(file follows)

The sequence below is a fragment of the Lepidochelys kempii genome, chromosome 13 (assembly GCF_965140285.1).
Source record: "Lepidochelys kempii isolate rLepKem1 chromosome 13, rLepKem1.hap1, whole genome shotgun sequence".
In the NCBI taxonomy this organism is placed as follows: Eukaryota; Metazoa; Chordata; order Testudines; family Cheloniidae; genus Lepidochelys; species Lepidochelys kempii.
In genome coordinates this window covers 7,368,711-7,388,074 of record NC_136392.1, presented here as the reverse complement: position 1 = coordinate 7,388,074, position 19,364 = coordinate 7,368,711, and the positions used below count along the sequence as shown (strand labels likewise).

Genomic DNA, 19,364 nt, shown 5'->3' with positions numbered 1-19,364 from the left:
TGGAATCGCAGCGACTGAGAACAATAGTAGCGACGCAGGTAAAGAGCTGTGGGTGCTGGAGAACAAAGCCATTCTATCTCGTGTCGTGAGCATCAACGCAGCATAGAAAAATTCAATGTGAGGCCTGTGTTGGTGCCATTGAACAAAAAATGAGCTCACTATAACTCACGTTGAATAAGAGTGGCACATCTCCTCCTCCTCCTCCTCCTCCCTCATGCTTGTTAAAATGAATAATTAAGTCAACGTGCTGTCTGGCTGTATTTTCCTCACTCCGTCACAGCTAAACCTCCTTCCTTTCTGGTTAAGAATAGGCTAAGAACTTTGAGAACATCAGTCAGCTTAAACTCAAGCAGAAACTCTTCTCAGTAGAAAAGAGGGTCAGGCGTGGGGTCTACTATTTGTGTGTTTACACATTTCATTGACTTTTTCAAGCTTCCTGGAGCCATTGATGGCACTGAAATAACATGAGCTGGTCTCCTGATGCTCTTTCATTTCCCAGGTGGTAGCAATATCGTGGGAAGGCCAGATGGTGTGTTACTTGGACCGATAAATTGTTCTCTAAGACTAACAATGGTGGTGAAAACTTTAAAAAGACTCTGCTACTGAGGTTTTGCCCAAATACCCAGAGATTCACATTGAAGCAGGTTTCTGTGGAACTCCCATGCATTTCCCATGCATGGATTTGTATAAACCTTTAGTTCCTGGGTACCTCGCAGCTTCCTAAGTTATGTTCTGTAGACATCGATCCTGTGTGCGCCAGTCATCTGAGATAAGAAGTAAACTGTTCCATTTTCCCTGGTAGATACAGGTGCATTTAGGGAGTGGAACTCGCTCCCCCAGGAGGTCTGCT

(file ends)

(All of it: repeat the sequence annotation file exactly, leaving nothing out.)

The sequence below is a fragment of the Lepidochelys kempii genome, chromosome 13 (assembly GCF_965140285.1).
Source record: "Lepidochelys kempii isolate rLepKem1 chromosome 13, rLepKem1.hap1, whole genome shotgun sequence".
In the NCBI taxonomy this organism is placed as follows: Eukaryota; Metazoa; Chordata; order Testudines; family Cheloniidae; genus Lepidochelys; species Lepidochelys kempii.
In genome coordinates this window covers 7,368,711-7,388,074 of record NC_136392.1, presented here as the reverse complement: position 1 = coordinate 7,388,074, position 19,364 = coordinate 7,368,711, and the positions used below count along the sequence as shown (strand labels likewise).

Genomic DNA, 19,364 nt, shown 5'->3' with positions numbered 1-19,364 from the left:
TGGAATCGCAGCGACTGAGAACAATAGTAGCGACGCAGGTAAAGAGCTGTGGGTGCTGGAGAACAAAGCCATTCTATCTCGTGTCGTGAGCATCAACGCAGCATAGAAAAATTCAATGTGAGGCCTGTGTTGGTGCCATTGAACAAAAAATGAGCTCACTATAACTCACGTTGAATAAGAGTGGCACATCTCCTCCTCCTCCTCCTCCTCCCTCATGCTTGTTAAAATGAATAATTAAGTCAACGTGCTGTCTGGCTGTATTTTCCTCACTCCGTCACAGCTAAACCTCCTTCCTTTCTGGTTAAGAATAGGCTAAGAACTTTGAGAACATCAGTCAGCTTAAACTCAAGCAGAAACTCTTCTCAGTAGAAAAGAGGGTCAGGCGTGGGGTCTACTATTTGTGTGTTTACACATTTCATTGACTTTTTCAAGCTTCCTGGAGCCATTGATGGCACTGAAATAACATGAGCTGGTCTCCTGATGCTCTTTCATTTCCCAGGTGGTAGCAATATCGTGGGAAGGCCAGATGGTGTGTTACTTGGACCGATAAATTGTTCTCTAAGACTAACAATGGTGGTGAAAACTTTAAAAAGACTCTGCTACTGAGGTTTTGCCCAAATACCCAGAGATTCACATTGAAGCAGGTTTCTGTGGAACTCCCATGCATTTCCCATGCATGGATTTGTATAAACCTTTAGTTCCTGGGTACCTCGCAGCTTCCTAAGTTATGTTCTGTAGACATCGATCCTGTGTGCGCCAGTCATCTGAGATAAGAAGTAAACTGTTCCATTTTCCCTGGTAGATACAGGTGCATTTAGGGAGTGGAACTCGCTCCCCCAGGAGGTCTGCT